Local production of chemokines and prostaglandin E2 in the acute, chronic and recovery phase of murine experimental colitis

Department of Integrative Pharmacology, AstraZeneca R&D Mölndal, GI Biology, SE-431 83, Sweden.
Cytokine (Impact Factor: 2.66). 10/2006; 35(5-6):275-83. DOI: 10.1016/j.cyto.2006.09.007
Source: PubMed


Increased levels of chemokines and prostaglandins have been reported in patients with inflammatory bowel disease, although their changes during disease development are less understood. The aim of this study was to investigate the local production of nine selected chemokines and prostaglandin E(2) (PGE(2)) to elucidate their role in colitis progression in BALB/c and C57BL/6 mice exposed to dextran sulphate sodium. The acute inflammation in both strains was accompanied by a significant up-regulation of CXCL1, CXCL2/3, CXCL10, CCL2, CCL4 and CCL22 and a downregulation of PGE(2). In the recovery phase in BALB/c, one-week post-DSS, PGE(2) levels were significantly increased with a concomitant downregulation of CXCL1, CXCL2/3, CXCL10, CCL2, and CCL4. In contrast, in C57BL/6 mice CXCL1, CXCL2/3, CXCL10, CCL2, CCL3 and CCL4 production remained high during the chronic phase, without any up-regulation of PGE(2). In addition, CCL5 was significantly increased at d26 and 33 compared to d5. Interestingly, the number of macrophages was significantly increased during the acute phase, whereas T cells were significantly increased in both the acute and chronic phase in C57BL/6 mice. Thus, our results show that chemokines are produced in a dynamic manner during colitis progression.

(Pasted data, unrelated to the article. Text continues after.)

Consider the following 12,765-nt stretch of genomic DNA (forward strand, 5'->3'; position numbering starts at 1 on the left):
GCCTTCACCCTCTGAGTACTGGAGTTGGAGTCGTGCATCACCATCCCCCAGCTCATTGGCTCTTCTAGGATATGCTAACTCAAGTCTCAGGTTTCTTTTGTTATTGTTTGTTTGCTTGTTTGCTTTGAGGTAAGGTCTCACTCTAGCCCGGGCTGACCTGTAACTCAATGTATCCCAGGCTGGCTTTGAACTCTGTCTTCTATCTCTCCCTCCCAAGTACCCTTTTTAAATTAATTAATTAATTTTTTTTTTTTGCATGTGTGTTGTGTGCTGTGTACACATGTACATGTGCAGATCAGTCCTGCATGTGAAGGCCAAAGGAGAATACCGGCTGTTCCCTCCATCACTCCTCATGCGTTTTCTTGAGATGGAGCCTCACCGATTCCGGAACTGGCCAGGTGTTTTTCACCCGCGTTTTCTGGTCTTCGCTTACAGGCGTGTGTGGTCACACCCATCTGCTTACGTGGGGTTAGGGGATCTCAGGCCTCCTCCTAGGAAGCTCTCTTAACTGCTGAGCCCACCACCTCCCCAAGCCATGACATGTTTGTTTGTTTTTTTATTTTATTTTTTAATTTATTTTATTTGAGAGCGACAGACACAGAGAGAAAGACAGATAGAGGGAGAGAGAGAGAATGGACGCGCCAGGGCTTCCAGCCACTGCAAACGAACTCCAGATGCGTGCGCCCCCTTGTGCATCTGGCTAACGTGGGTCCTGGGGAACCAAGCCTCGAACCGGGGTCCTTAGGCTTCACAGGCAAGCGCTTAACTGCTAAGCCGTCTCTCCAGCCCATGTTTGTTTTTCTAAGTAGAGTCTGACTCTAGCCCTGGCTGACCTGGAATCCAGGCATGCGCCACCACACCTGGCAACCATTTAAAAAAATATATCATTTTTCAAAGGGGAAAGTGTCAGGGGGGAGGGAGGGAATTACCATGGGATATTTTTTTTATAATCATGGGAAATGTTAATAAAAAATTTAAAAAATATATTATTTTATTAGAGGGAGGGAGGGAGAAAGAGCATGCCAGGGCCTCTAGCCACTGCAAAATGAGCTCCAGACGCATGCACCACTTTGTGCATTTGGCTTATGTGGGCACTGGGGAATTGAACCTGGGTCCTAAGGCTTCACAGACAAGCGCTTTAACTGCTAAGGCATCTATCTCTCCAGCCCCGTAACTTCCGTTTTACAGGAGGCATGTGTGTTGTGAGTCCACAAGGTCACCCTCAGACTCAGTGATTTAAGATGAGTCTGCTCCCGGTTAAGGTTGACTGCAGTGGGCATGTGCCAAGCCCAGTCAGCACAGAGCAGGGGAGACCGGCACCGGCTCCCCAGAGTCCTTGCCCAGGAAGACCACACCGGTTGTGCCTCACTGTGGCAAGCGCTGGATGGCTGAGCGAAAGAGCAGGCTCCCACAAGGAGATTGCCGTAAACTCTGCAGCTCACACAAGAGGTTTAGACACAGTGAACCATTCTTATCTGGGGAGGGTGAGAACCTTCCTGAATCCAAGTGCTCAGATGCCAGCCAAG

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Available from: Silvia Melgar
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    • "Inflammation in experimentally induced colitis is characterized by increased PGs such as PGE 2 and PGD 2 . PGD 2 (Ajuebor et al, 2000; Melgar et al, 2006) is further converted by dehydratation to 15-deoxy- 12,14 -PGJ 2 (15d-PGJ 2 ) (Monneret et al, 2002), a stable PG and putative endogenous PPAR ligand with cytoprotective and anti-inflammatory properties, and hence a new potential therapeutic target in inflammatory bowel diseases (Dubuquoy et al, 2006). 7-Hydroxy-DHEA, the innate metabolite of dehydroepiandrosterone (DHEA), is normally produced in the colon and many other tissues (Doostzadeh & Morfin, 1996; Morfin & Courchay, 1994) but overproduced by IL-1β during the inflammatory process as shown in mice and humans (Dulos et al, 2004; Dulos et al, 2005). "